Practicing yoga and meditation will help put you in a good mood and make you think more clearly.
That’s the take-away from a new study by researchers at the University of Waterloo who found that 25 minutes per day of either Hatha yoga (the most commonly practiced type of yoga) or mindfulness meditation had participants performing better on cognitive functioning tests as well as on self-reported mood and energy level questionnaires.
A number of recent studies have been touting the health benefits of yoga and meditation. Research has shown that the two ancient practices are helpful in dealing with a range of issues from back pain, depression and stress resilience to improving balance and endurance in older stroke victims.
Now, researchers from Waterloo’s School of Public Health Systems and Department of Kinesiology put 31 healthy adult females (aged 18 to 48) to the test, randomly dividing them into groups who completed three sessions of either yoga, meditation or quiet reading (a control group) for 25 minutes a day. Researchers selected participants with a moderate amount of experience in yoga in order to exclude issues stemming from being either a beginner or an advanced practitioner.
The researchers chose Hatha yoga as the mode of practice, as it’s known to be not only frequently practiced in Western societies but also involves a balanced combination of mindful physical postures, breathing exercises and meditation. The meditation sessions, on the other hand, included guided mindfulness, quiet observation and body awareness elements.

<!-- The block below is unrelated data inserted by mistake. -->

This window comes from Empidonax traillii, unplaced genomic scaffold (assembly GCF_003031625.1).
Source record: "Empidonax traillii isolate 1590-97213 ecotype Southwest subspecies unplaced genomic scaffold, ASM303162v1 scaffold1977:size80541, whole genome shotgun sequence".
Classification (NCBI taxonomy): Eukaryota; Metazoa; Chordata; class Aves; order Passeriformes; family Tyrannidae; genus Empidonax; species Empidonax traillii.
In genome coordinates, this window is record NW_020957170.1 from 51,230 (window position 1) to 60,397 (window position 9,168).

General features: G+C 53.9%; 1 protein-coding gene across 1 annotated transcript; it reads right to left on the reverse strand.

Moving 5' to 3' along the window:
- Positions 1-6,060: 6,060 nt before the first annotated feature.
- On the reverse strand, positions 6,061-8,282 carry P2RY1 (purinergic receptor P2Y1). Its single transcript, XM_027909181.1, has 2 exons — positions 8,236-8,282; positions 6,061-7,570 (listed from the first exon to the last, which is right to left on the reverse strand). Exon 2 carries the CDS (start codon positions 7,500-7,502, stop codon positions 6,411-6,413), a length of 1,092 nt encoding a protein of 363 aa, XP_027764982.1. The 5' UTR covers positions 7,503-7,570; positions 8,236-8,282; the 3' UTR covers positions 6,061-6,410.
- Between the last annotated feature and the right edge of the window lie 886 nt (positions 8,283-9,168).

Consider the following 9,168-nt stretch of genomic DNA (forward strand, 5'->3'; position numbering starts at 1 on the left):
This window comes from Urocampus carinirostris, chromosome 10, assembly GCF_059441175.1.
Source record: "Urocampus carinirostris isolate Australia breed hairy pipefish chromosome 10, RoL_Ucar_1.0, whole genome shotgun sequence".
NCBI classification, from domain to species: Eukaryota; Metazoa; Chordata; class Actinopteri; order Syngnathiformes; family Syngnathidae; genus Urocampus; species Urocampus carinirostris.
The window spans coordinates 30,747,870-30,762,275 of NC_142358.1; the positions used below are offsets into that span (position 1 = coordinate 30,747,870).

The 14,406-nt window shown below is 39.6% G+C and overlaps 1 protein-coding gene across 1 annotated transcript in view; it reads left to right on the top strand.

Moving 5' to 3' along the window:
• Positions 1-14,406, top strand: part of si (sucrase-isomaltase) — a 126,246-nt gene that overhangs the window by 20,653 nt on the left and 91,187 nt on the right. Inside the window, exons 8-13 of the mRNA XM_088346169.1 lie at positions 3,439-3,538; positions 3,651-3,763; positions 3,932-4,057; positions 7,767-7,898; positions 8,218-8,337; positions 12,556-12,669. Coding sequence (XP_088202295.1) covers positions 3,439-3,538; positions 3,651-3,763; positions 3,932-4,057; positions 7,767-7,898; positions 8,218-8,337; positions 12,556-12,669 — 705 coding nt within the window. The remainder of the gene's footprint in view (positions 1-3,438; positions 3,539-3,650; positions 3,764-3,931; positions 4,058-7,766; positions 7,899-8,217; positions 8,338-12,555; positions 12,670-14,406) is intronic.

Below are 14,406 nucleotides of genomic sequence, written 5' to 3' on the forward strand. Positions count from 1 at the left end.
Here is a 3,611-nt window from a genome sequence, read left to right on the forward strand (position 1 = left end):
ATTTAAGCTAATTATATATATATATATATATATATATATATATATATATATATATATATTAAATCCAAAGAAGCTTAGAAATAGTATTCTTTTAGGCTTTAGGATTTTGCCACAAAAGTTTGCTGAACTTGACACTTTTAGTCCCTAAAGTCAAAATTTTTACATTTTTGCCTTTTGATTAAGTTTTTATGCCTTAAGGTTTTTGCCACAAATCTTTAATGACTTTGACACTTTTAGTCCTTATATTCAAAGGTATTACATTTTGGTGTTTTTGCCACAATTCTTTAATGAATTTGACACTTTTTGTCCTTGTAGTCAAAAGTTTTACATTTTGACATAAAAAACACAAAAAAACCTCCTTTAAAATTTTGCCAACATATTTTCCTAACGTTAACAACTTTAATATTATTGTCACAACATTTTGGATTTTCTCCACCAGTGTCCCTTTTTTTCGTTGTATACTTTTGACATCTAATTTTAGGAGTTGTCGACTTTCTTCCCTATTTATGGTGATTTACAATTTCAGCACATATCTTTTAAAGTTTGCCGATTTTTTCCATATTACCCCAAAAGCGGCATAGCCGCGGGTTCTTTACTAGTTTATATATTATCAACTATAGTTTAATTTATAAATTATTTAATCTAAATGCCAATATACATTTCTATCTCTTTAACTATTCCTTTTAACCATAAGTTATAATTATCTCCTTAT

Testing involved a mood profiling questionnaire as well as the commonly used Stroop task, which measures inhibitory control and executive functioning, meaning, a person’s ability to self-regulate their thoughts, emotions and behaviours.
The results showed that participants doing yoga and meditation had “significantly improved” executive functioning as well as immediate improvements in mood. Both groups performed better on both mood, energy levels and executive functioning than the control group, with the Hatha yoga practice showing a marginal advantage at improving mood in comparison to mindfulness meditation.
“There are a number of theories about why physical exercises like yoga improve energy levels and cognitive test performance,” says Kimberley Luu of the School of Public Health and lead author of the study, in a press release. “These include the release of endorphins, increased blood flow to the brain, and reduced focus on ruminative thoughts. Though ultimately, it is still an open question.”
Since meditation was a component in both the yoga and mindfulness sessions, the study’s authors suggest that future research could focus on the results associated with different “doses” of mindful meditation as well as investigating the potential neural mechanisms involved in both Hatha yoga and meditation.
“Although the meditative aspect might be even more important than the physical posing for improving executive functions, there are additional benefits to Hatha yoga including improvements in flexibility and strength,” said Peter Hall, also of the School of Public Health and co-author of the study. “These benefits may make Hatha yoga superior to meditation alone, in terms of overall health benefits.”